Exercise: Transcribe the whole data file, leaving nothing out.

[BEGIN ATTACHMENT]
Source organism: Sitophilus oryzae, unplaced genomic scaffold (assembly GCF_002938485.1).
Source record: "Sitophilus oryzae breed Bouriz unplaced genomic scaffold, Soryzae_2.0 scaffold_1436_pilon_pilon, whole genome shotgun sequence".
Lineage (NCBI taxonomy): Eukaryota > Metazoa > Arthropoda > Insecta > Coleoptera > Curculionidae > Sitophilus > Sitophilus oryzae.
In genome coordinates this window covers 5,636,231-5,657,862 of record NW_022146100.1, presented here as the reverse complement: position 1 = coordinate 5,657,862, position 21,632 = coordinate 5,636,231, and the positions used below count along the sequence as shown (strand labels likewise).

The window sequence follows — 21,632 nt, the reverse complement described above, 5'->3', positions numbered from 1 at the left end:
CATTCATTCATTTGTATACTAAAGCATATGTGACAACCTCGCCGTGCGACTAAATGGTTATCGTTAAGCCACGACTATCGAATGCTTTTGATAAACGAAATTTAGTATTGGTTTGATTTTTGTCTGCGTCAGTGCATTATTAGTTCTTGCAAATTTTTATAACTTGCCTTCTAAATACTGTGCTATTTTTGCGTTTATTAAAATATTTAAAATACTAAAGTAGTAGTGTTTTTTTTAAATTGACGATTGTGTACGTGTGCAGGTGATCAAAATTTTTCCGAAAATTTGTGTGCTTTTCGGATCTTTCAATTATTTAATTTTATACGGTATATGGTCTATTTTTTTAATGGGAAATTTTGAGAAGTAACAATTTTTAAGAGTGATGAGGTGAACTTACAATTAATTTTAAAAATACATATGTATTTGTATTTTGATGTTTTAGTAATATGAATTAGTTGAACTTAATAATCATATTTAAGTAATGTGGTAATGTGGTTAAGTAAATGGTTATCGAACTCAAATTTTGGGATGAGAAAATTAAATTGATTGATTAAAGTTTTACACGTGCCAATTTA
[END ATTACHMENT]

Source organism: Sitophilus oryzae, unplaced genomic scaffold (assembly GCF_002938485.1).
Source record: "Sitophilus oryzae breed Bouriz unplaced genomic scaffold, Soryzae_2.0 scaffold_1436_pilon_pilon, whole genome shotgun sequence".
Lineage (NCBI taxonomy): Eukaryota > Metazoa > Arthropoda > Insecta > Coleoptera > Curculionidae > Sitophilus > Sitophilus oryzae.
In genome coordinates this window covers 5,636,231-5,657,862 of record NW_022146100.1, presented here as the reverse complement: position 1 = coordinate 5,657,862, position 21,632 = coordinate 5,636,231, and the positions used below count along the sequence as shown (strand labels likewise).

The window sequence follows — 21,632 nt, the reverse complement described above, 5'->3', positions numbered from 1 at the left end:
CATTCATTCATTTGTATACTAAAGCATATGTGACAACCTCGCCGTGCGACTAAATGGTTATCGTTAAGCCACGACTATCGAATGCTTTTGATAAACGAAATTTAGTATTGGTTTGATTTTTGTCTGCGTCAGTGCATTATTAGTTCTTGCAAATTTTTATAACTTGCCTTCTAAATACTGTGCTATTTTTGCGTTTATTAAAATATTTAAAATACTAAAGTAGTAGTGTTTTTTTTAAATTGACGATTGTGTACGTGTGCAGGTGATCAAAATTTTTCCGAAAATTTGTGTGCTTTTCGGATCTTTCAATTATTTAATTTTATACGGTATATGGTCTATTTTTTTAATGGGAAATTTTGAGAAGTAACAATTTTTAAGAGTGATGAGGTGAACTTACAATTAATTTTAAAAATACATATGTATTTGTATTTTGATGTTTTAGTAATATGAATTAGTTGAACTTAATAATCATATTTAAGTAATGTGGTAATGTGGTTAAGTAAATGGTTATCGAACTCAAATTTTGGGATGAGAAAATTAAATTGATTGATTAAAGTTTTACACGTGCCAATTTA